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All About Dwarf Hamsters
Hamster Wars


Dwarf Hamster?!?!
Dwarf Hamsters vs. Syrian Hamsters
My Hamster Gallery
Home Sweet Home
Food for Thought
Handling and Taming Your Dwarf
It's All in the Name
Male or Female?
Getting Started: A Shopping List
Keeping Up on Your Hamster
Hamster Wars
Dwarf Hamster Health Problems
Dwarf Hamster Genetics
Cheap Ways to Spoil Your Dwarf
Fascinating Hamster Facts
Dwarf Hamster Necessities and Tips
Hamster Toys
Dwarf Hamster Do's and Don'ts
The New Hamster Checklist
Bundles of Joy
Caring for the New Arrivals
Helpful Hamster Links

Have you considered buying a brand-new hamster and thought, "My hamster would sure enjoy a new friend and dwarf hamsters are social creatures, so why don't I get him/her a new companion?" So, you bring your new hamster home from the store, put him in the cage with your other hamster, and... Oh, no! They start to fight! What do you do now???

From Dwarf Hamsters: A Complete Pet Owner's Manual

Actually, this is a very common question I get asked almost on a daily basis, so I thought I would address it.

First of all, separate your hamsters for now, while you read. Let's say your long-time friend and companion dwarf hamster, Suzie, was all alone in her cage, happy as a clam. You decided that two hamsters is better than one and figured Suzie needed a new friend. So you went out and bought Sam. You brought Sam home, stuck him in with Suzie, and wished them a good life. But, lo and behold, Suzie started fighting Sam! What do you do now?

Well, my answer will be surprisingly simple. This will work whether you are putting together two females, two males, or a male and female. It all has to do with scent.

First of all, remove all hamsters from the cage and clean it out. With water and a mild detergent, like Dawn or Joy, completely clean out the cage to remove odors. Carefully dry the cage and put it back together. Fill it with plenty of bedding, food, water, and toys.

Now, here is the crucial part. Put your new hamster in FIRST. But, if you are introducing a male and a female, put the male in first no matter what. Let the new hamster, or male, roam around in the cage by itself for about 30 minutes to an hour so it can establish its scent. When the time is up, put the other hamster in. Since males are not as aggressive about their territory, females tends to let them be the boss. Watch them for a while. As long as they don't hurt each other, they will be fine. Otherwise you'll have to go with plan B. Now, usually this first method will work, but there are always some hamsters out there who just don't want to cooperate.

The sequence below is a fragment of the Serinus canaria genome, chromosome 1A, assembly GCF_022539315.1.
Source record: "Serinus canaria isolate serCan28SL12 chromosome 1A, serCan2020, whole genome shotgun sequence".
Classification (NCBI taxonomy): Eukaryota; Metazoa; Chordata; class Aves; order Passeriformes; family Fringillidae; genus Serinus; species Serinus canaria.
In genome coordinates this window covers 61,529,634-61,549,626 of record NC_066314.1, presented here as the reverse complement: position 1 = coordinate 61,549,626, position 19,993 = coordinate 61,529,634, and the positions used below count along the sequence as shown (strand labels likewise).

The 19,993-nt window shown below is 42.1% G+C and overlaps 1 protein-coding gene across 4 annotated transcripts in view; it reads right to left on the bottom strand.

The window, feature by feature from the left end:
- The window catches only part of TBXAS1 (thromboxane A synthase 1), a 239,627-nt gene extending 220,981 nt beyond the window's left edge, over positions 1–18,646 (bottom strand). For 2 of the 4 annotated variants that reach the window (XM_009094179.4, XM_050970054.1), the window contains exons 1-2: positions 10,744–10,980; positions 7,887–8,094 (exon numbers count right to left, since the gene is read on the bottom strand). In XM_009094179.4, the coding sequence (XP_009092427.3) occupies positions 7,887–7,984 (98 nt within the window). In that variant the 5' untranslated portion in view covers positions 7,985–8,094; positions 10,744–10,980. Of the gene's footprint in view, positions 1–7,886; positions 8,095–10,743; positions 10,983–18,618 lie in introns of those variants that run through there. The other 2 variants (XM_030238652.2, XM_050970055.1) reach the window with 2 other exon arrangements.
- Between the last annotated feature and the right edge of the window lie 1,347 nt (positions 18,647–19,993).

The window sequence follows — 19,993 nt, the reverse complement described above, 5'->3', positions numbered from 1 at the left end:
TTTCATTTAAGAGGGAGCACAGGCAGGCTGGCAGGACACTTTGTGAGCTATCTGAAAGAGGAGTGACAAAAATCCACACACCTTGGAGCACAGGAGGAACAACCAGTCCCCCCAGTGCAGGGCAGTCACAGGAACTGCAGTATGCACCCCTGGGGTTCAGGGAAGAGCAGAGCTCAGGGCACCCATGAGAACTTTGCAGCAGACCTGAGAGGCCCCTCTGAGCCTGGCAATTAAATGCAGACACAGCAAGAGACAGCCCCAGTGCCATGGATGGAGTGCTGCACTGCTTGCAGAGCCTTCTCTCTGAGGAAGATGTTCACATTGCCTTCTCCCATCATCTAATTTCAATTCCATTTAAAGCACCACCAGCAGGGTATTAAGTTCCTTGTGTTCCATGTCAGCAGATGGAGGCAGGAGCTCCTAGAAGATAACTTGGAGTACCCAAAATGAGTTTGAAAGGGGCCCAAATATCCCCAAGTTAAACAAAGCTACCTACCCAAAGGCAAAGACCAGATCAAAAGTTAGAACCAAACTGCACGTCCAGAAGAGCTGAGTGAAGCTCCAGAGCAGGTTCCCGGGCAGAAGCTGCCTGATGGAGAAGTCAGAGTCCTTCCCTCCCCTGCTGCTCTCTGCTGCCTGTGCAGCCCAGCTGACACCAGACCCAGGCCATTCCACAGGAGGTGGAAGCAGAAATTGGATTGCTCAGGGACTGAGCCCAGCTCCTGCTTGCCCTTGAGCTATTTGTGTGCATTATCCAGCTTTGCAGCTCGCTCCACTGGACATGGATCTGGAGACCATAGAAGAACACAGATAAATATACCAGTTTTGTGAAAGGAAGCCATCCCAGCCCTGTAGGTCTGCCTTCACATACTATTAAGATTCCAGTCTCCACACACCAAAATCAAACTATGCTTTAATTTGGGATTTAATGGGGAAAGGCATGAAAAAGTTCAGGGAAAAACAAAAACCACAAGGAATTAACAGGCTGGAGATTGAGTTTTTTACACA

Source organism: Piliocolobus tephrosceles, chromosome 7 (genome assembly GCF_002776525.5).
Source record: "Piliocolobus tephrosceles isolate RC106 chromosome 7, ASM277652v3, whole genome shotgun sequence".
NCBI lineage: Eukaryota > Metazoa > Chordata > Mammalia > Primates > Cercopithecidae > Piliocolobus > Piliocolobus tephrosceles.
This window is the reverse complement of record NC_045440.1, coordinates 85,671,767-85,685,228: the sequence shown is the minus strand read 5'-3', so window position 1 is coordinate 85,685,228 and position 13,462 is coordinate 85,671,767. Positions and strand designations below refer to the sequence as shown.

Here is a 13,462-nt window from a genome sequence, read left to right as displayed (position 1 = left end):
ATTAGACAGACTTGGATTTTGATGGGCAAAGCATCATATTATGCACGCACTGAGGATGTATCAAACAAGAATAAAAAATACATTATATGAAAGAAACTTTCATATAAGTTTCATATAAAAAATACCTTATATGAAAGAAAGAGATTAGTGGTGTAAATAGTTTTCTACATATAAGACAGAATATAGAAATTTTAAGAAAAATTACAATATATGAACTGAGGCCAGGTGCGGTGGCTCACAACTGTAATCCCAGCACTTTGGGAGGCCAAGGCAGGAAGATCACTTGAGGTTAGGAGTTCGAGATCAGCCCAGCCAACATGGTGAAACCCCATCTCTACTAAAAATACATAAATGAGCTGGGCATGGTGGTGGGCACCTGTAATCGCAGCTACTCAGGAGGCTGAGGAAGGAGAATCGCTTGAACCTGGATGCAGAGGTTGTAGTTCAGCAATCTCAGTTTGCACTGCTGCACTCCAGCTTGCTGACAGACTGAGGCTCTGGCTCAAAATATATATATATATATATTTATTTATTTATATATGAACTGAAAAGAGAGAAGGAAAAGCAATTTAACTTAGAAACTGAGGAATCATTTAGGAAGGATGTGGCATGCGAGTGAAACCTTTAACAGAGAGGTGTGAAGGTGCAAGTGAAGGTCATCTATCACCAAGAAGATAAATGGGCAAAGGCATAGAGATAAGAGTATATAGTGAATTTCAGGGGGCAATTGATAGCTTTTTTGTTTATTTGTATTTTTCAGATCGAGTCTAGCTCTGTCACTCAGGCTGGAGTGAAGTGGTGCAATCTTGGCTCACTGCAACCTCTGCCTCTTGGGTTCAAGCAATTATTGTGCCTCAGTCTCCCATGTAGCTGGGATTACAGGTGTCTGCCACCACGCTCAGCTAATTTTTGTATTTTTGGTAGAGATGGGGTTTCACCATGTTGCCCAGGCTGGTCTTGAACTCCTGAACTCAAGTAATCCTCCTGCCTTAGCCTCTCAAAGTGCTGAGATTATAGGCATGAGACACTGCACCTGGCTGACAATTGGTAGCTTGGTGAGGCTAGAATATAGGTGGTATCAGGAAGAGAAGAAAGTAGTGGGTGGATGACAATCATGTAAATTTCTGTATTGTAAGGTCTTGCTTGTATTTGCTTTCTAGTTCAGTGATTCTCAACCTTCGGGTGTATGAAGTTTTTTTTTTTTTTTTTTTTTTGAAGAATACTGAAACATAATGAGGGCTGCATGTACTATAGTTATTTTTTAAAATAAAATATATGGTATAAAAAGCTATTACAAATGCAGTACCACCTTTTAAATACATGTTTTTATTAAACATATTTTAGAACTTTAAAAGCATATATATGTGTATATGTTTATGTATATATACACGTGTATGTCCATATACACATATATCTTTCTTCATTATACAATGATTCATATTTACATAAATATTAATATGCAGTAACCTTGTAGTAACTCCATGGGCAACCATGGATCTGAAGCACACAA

You will need a mesh cage divider. Put it down the middle of the cage (it will probably work best with an aquarium). Put food and water on both sides and put each hamster on the opposite side. Make sure they can smell each other. Leave the divider up for a week. Then, remove it and watch. If they continue to fight, repeat this procedure.

Sometimes, it all depends on the hamster. Some are stubborn, others are very willing. You will just have to use your own common sense. If they are bleeding, you need to separate them. If they just squeal at each other now and then, you can leave them together. Soon, you will have inseparable hamster buddies!
Here's some advice I've learned from lots of experience: if you don't want babies, it is best to get two females to live together.  Two males are much more difficult because it is hard to get them to get along after they have sexually matured.  Females may fight at first, but it usually doesn't take long before they agree with each other.  If you want more than one hamster but no babies, I would highly recommend getting two young females.  They will enjoy each other's company their whole life.